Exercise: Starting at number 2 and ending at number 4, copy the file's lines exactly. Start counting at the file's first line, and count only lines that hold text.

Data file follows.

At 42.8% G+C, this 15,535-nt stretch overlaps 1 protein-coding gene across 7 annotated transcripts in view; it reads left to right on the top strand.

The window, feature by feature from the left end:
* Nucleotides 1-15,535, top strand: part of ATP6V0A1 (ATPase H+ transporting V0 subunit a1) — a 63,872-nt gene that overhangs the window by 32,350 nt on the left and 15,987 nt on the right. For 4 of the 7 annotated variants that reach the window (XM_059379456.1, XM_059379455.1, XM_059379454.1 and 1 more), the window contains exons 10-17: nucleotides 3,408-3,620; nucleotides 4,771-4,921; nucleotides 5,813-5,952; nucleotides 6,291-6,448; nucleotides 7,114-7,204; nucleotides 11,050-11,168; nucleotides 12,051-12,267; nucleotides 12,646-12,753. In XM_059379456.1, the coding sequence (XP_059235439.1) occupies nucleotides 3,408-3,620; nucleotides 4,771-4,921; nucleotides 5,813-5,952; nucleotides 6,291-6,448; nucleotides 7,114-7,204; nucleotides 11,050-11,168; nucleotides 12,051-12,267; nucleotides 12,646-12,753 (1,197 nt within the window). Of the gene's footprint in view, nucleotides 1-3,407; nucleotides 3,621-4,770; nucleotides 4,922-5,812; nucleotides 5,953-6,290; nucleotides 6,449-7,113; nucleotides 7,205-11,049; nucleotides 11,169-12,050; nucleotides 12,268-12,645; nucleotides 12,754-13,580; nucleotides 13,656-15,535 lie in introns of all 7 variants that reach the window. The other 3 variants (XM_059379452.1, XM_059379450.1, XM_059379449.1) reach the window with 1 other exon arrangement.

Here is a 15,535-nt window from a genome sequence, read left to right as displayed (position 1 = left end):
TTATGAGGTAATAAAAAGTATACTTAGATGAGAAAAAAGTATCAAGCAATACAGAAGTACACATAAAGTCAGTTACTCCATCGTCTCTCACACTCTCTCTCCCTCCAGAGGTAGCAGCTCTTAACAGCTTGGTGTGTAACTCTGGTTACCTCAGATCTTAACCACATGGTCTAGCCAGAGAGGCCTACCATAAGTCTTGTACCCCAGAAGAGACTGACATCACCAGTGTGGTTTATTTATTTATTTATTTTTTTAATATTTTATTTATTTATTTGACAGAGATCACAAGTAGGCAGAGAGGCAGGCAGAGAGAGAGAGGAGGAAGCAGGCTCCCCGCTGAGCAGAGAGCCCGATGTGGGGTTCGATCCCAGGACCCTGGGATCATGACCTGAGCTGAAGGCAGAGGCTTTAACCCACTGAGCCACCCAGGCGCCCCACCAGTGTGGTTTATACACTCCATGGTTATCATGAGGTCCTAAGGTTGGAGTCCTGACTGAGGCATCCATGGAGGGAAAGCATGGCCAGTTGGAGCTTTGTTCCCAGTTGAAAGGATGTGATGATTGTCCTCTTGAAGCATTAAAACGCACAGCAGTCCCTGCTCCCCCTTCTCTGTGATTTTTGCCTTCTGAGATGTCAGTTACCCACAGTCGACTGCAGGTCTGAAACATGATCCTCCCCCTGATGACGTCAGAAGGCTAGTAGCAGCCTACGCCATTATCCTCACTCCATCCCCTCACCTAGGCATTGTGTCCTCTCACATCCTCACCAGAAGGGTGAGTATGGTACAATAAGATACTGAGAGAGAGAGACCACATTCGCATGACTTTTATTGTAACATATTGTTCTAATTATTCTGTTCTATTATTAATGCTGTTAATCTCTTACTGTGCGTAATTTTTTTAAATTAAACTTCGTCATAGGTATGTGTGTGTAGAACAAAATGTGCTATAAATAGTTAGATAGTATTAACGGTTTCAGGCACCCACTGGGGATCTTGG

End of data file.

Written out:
The window, feature by feature from the left end:
* Nucleotides 1-15,535, top strand: part of ATP6V0A1 (ATPase H+ transporting V0 subunit a1) — a 63,872-nt gene that overhangs the window by 32,350 nt on the left and 15,987 nt on the right. For 4 of the 7 annotated variants that reach the window (XM_059379456.1, XM_059379455.1, XM_059379454.1 and 1 more), the window contains exons 10-17: nucleotides 3,408-3,620; nucleotides 4,771-4,921; nucleotides 5,813-5,952; nucleotides 6,291-6,448; nucleotides 7,114-7,204; nucleotides 11,050-11,168; nucleotides 12,051-12,267; nucleotides 12,646-12,753. In XM_059379456.1, the coding sequence (XP_059235439.1) occupies nucleotides 3,408-3,620; nucleotides 4,771-4,921; nucleotides 5,813-5,952; nucleotides 6,291-6,448; nucleotides 7,114-7,204; nucleotides 11,050-11,168; nucleotides 12,051-12,267; nucleotides 12,646-12,753 (1,197 nt within the window). Of the gene's footprint in view, nucleotides 1-3,407; nucleotides 3,621-4,770; nucleotides 4,922-5,812; nucleotides 5,953-6,290; nucleotides 6,449-7,113; nucleotides 7,205-11,049; nucleotides 11,169-12,050; nucleotides 12,268-12,645; nucleotides 12,754-13,580; nucleotides 13,656-15,535 lie in introns of all 7 variants that reach the window. The other 3 variants (XM_059379452.1, XM_059379450.1, XM_059379449.1) reach the window with 1 other exon arrangement.

Here is a 15,535-nt window from a genome sequence, read left to right as displayed (position 1 = left end):